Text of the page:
They then held a general election and the following township officers were elected: Justices of the Peace, T. P. Sweetzer and Elijah Thomas; Trustees, Zebelon Terrall, James Rugg and Elijah Thomas; Clerk, J. A. Ashley; Assessor, M. H. Ashley; Constables, Chas. Sweetzer and H. Collins.

In the spring of 1869 there was quite an addition to the population of the township by the arrival of the following settlers:

Michael Doorley, Wm. Bowes, Thos. Salt, Herbert Purce, Patrick Cunningham, Dan Ryan, and six Murphy brothers. Murphy brothers opened up a large tract of land and farmed together for a few years. As each one married, they settled on different tracts. John settled on section 15 in 1874, having lost his health while serving in the Civil War. He died in 1877. Stephen M. settled on section 28; Thos. F. on section 20; Patrick on section 28; James P. on section 20, and William F. on section 28, the old homestead, where he has lived since March, 1869.

Of those who settled in the township in the sixties, there are living in the township at present: Zebelon Terrall, Thos. D. and Patrick Murphy, and James P. and Wm. F. Murphy.

Among the early settlers were some from the Eastern cities who were novices in agriculture. Under existing conditions, it was a hard test for the inexperienced. The writer calls to mind seeing two men stacking wheat. The man on stack used a clothes line to pull the bundles up, after the man on the load had tied the rope on the bundles and had given it a start. Another man, after having his help plant beans, noticed that the beans were on top of the ground after they started to grow, and accused those who planted them of not covering them, and sent them to push them down into the soil. Another man got one of his neighbors to help him start to sow wheat. After filling the seeder with grain all went well, but the operator failed to refull the seeder when it got empty, and consequently his day’s work was not as well done as he had thought it was. Still another, being taxed with work, concluded to wait until spring to harvest his potatoes, and was surprised in the spring when he went to dig them.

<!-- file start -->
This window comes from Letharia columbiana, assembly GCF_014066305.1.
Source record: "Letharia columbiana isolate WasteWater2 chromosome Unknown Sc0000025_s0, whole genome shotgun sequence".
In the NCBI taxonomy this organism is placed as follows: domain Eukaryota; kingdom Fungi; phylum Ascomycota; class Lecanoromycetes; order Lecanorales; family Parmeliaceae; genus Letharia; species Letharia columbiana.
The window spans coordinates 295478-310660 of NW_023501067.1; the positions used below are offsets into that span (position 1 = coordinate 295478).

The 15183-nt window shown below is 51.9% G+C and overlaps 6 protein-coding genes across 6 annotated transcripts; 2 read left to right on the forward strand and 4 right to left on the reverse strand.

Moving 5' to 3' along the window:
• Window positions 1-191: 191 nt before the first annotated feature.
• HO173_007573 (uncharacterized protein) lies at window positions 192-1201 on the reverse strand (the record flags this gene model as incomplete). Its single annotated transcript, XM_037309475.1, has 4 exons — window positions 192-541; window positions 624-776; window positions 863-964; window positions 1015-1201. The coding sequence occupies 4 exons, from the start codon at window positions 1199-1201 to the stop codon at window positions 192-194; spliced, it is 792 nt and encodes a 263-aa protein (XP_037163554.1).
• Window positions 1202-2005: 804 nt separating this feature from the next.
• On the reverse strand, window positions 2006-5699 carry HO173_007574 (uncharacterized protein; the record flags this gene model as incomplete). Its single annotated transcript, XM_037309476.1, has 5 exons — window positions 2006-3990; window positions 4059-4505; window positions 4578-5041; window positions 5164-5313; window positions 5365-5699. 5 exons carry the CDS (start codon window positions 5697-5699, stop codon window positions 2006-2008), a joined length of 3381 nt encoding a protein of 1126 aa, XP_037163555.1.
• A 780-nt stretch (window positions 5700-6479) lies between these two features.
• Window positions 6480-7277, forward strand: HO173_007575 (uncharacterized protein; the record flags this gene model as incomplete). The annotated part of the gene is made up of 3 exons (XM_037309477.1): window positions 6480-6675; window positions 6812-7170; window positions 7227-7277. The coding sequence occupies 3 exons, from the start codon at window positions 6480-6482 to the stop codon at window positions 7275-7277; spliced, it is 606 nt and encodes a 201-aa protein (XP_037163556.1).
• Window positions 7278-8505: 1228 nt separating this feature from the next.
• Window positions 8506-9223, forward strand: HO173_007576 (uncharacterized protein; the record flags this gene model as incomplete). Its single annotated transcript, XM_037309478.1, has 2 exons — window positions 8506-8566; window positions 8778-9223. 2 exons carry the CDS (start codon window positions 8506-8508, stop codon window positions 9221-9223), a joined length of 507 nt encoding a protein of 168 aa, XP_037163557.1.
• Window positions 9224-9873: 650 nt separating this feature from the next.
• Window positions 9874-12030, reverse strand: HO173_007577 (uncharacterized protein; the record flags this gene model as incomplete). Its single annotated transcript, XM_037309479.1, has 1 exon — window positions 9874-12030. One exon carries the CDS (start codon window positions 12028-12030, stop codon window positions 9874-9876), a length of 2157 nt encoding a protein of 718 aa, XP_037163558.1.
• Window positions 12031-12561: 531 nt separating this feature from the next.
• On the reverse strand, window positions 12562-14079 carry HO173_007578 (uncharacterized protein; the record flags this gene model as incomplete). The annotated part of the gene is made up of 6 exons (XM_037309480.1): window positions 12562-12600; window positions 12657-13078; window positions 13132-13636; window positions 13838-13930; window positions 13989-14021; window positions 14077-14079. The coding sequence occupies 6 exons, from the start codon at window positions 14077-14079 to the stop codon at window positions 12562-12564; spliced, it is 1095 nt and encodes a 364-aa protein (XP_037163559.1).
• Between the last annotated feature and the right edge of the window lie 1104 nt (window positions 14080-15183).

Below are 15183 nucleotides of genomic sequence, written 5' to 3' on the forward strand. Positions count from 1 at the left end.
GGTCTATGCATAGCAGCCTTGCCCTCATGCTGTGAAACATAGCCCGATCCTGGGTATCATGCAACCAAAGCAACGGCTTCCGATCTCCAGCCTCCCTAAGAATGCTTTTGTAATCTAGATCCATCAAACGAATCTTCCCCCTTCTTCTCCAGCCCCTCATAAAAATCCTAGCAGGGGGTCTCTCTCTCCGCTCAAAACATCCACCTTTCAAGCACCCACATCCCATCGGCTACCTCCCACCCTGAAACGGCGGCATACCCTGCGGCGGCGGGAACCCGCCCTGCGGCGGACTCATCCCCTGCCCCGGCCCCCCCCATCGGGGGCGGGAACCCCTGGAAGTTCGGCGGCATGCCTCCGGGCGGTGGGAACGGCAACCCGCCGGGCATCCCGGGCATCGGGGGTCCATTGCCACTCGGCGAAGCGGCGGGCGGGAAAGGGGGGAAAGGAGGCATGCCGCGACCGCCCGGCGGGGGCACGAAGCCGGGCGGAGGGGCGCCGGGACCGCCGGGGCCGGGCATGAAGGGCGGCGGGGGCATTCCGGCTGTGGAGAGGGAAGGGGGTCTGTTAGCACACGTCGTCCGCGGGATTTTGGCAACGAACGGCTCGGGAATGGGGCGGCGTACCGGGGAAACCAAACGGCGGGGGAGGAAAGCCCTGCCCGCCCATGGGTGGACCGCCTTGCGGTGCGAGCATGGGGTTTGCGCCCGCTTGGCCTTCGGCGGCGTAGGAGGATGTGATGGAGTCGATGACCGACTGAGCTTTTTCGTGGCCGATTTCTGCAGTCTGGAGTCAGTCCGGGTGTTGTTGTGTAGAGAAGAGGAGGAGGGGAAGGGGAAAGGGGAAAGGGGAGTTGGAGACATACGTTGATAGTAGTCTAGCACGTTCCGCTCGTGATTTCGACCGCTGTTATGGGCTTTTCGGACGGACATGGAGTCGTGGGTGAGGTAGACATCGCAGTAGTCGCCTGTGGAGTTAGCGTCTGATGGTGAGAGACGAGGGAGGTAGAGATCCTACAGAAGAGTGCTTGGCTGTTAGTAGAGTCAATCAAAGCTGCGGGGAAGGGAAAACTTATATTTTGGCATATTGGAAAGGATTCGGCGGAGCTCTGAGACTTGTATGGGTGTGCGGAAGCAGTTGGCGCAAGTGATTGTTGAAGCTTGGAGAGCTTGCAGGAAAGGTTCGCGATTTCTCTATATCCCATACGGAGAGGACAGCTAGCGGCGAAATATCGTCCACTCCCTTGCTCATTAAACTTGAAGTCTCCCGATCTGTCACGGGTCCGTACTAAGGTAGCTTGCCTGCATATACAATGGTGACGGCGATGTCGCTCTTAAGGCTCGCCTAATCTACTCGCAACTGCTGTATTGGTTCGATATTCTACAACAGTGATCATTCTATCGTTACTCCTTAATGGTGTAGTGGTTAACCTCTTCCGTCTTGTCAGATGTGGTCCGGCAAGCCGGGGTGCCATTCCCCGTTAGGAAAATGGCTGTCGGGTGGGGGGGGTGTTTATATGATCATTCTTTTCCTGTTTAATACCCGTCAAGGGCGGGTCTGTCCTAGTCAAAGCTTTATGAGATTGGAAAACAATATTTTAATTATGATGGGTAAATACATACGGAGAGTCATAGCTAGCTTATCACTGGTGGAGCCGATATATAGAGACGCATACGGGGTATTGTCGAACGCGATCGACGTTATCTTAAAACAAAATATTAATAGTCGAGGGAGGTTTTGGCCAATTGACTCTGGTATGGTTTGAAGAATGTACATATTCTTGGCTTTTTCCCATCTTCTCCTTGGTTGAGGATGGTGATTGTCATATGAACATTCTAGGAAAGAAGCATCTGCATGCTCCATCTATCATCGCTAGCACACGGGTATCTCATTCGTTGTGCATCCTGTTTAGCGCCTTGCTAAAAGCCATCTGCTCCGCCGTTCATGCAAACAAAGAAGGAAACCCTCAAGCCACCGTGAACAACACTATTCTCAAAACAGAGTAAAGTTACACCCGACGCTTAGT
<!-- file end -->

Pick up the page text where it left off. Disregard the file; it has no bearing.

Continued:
George Salt, son of Thos. Salt, who lived on the S. W. ¼ of section 21, died in April, 1870. He was the first adult to die in Grant Township. The first marriage to occur in the township was that of Albert Freeland and Susan Konitzer, in 1871. Thos. Salt, who was then justice of the peace, performed the ceremony.

The township settled up fairly fast in the 70’s. At this time about one-fourth of the land was bought up by actual settlers. However, after 1874-75, there was a large addition each year until all was occupied. As near as the writer can remember, the last sod was broken up in 1882. The present residents of the township, with groves, fine barns and residences, and other improvements and having the low land tiled and under cultivation, do not realize what the township was in the early days, or how difficult it was to build roads. The only method to build the roads, was to plow the sod, cut it with a spade and build the grade by throwing the sod up with a fork. This usually had to be done while standing in water. Looking at those grades today would give a faint idea of the amount of labor it took to make them what they are, as they would sink considerable for three or four years after they were first started. Of course, conditions are different now. New methods, King drags, and well groomed young men to give lectures and instructions along these lines. Well! Keep up the good work and Grant Township will always be in the van along this line, with much honor to the early pioneer.